NASA Completes Key Review of Orion Spacecraft

Mar 07, 2007
Orion
Orion in lunar orbit. Image credit: Lockheed Martin Corp.

NASA has established a requirements baseline for the Orion crew exploration vehicle, bringing America's next human spacecraft a step closer to construction.

The Orion Project completed its system requirements review in cooperation with its prime contractor, Lockheed Martin, March 1. The review marked the first major milestone in the Orion engineering process and provided the foundation for design, development, construction and safe operation of the spacecraft that will carry explorers to Earth orbit, to the moon, and eventually to Mars. The detailed requirements established in this review will serve as the basis for ongoing design analysis work and systems testing.

"This is a significant step in the development of a space transportation system that will expand our horizons to include other worlds," said Skip Hatfield, Orion Project manager at NASA's Johnson Space Center in Houston.

The Orion review followed an overall review of requirements for the Constellation Program that was completed in November. Similar reviews are planned later this spring for ground and mission operations systems that will support Constellation launch systems and space flight operations ground infrastructure.

"We have now completed program-wide launch vehicle and human spacecraft system requirements reviews," said Constellation Program Manager Jeff Hanley. "These are important pieces of a management and engineering puzzle that will allow us to accomplish the goal of putting humans back on the moon."

The Orion requirements data set was reviewed by agency and contractor scientists and engineers from across the country. More than 1,700 topics covering all aspects of vehicle performance, design and qualification were discussed during the course of the formal review.

Once all project-level reviews are complete, the Constellation Program will hold another full review to update baseline requirements. A lunar architecture systems review of equipment associated with surface exploration and science activities on the moon is expected in the spring of 2009.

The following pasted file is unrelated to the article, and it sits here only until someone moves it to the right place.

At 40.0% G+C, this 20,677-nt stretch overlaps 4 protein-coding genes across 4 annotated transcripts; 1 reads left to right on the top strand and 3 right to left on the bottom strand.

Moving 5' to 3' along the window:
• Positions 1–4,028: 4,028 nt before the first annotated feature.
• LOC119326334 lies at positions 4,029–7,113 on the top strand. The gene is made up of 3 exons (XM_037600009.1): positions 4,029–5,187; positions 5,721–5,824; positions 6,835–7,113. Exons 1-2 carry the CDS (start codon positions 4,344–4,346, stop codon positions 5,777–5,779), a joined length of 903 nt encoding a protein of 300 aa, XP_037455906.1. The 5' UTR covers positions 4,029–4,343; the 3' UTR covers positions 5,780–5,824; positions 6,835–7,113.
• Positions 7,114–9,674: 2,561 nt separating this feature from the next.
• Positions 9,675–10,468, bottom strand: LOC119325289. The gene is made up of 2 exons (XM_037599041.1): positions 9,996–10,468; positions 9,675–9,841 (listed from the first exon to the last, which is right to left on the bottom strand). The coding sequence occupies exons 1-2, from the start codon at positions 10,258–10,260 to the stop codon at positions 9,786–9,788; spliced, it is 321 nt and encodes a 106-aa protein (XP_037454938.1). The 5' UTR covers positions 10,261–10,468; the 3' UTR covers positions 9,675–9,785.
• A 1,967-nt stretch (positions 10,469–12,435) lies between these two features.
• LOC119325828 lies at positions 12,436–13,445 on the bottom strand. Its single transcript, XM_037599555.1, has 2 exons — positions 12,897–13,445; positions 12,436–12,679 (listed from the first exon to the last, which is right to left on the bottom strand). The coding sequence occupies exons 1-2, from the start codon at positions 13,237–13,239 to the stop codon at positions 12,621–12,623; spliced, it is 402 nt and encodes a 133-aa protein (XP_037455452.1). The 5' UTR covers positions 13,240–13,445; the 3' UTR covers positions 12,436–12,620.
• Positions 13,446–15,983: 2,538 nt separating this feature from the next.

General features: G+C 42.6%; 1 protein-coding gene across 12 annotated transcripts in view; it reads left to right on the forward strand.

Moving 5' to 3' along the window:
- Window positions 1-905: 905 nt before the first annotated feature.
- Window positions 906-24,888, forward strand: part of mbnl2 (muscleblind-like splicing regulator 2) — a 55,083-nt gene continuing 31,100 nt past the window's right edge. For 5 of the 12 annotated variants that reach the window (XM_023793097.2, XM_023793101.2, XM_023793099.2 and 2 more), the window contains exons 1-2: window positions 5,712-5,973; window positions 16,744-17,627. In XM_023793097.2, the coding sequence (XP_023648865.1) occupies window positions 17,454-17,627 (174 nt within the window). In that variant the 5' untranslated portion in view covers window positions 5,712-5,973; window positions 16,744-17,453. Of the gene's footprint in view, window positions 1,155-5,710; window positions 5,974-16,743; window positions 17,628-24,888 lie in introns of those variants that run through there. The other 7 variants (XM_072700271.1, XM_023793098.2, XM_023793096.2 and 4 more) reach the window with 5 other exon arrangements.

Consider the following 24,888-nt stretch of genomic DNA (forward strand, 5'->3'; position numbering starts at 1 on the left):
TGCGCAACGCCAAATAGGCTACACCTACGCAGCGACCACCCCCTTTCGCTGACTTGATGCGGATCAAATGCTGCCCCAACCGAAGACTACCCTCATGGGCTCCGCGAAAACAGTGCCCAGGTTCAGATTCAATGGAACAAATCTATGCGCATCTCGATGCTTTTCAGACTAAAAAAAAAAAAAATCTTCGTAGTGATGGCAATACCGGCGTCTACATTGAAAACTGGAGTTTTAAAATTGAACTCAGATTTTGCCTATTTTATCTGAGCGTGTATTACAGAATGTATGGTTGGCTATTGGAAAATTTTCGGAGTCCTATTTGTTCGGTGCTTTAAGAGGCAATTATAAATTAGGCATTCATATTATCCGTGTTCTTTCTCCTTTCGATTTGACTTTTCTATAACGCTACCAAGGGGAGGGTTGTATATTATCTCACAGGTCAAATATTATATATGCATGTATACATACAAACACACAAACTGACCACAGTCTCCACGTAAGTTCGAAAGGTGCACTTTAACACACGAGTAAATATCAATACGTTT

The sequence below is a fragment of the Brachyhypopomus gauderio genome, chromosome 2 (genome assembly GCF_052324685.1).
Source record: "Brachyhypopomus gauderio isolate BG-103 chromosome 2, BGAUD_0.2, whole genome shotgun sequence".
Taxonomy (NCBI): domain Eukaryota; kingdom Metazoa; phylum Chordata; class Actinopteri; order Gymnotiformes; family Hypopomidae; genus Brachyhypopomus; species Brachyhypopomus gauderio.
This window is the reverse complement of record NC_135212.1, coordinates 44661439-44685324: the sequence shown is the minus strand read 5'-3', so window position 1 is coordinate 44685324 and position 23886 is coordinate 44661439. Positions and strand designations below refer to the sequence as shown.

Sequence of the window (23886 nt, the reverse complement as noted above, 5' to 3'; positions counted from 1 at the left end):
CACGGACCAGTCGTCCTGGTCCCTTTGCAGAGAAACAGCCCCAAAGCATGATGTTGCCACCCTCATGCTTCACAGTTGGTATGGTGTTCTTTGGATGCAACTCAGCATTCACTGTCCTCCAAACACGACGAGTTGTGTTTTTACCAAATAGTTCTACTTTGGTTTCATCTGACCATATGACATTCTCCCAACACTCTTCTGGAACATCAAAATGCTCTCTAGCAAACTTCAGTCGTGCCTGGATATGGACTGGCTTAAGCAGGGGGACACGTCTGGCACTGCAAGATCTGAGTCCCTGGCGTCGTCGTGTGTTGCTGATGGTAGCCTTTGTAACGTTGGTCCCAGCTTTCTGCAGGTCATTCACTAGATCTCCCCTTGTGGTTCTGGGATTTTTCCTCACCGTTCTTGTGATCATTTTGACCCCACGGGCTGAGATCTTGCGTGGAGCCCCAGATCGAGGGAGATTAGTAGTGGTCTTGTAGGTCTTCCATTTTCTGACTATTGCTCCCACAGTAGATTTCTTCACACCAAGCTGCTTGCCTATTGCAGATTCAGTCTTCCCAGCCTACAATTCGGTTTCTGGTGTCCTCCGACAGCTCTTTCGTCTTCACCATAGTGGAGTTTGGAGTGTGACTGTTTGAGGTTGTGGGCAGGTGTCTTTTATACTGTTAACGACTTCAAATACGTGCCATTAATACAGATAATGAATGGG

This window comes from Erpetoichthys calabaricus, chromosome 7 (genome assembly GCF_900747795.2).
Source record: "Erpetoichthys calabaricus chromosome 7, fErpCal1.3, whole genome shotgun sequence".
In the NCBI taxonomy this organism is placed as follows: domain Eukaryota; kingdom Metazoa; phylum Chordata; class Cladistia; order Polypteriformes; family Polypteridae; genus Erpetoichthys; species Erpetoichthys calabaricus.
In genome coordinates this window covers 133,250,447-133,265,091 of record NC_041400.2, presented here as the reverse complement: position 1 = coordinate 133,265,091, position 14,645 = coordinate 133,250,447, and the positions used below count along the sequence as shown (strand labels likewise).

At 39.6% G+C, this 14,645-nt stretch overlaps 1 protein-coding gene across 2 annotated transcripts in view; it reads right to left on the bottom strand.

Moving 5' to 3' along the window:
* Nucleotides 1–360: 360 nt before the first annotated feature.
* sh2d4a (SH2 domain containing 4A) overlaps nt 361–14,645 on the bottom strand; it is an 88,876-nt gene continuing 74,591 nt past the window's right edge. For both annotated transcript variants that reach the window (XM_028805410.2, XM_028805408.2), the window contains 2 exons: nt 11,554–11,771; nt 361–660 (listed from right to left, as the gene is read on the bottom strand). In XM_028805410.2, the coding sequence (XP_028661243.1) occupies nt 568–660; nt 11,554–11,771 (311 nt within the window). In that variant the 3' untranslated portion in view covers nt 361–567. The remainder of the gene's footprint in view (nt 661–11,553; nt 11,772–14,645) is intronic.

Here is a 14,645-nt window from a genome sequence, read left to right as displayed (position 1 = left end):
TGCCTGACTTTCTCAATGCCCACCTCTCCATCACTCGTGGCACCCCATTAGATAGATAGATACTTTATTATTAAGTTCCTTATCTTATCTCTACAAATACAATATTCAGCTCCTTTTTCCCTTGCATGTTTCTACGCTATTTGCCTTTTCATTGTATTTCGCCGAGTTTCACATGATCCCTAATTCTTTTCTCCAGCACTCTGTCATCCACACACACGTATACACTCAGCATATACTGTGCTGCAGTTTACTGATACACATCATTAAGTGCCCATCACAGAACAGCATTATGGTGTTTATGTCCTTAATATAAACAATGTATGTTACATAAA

Credit: NASA

Explore further: Bacteria manipulate salt to build shelters to hibernate

add to favorites email to friend print save as pdf

Related Stories

Technology hindered, helped search for Flight 370

Mar 28, 2014

The disappearance of Malaysia Airlines Flight 370 has presented two tales of modern technology. The limitations of tracking and communications devices allowed the plane to vanish from sight for nearly three ...

NASA progressing toward first launch of Orion spacecraft

Dec 14, 2012

(Phys.org)—Recent engineering advances by NASA and its industry partners across the country show important progress toward Exploration Flight Test-1 (EFT-1), the next step to launching humans to deep space. The uncrewed ...

Recommended for you

Bacteria manipulate salt to build shelters to hibernate

9 hours ago

For the first time, Spanish researchers have detected an unknown interaction between microorganisms and salt. When Escherichia coli cells are introduced into a droplet of salt water and is left to dry, b ...

How do we terraform Venus?

9 hours ago

It might be possible to terraform Venus some day, when our technology gets good enough. The challenges for Venus are totally different than for Mars. How will we need to fix Venus?

Biomarkers of the deep

11 hours ago

Tucked away in the southwest corner of Spain is a unique geological site that has fascinated astrobiologists for decades. The Iberian Pyrite Belt (IPB) in Spain's Río Tinto area is the largest known deposit ...

User comments : 0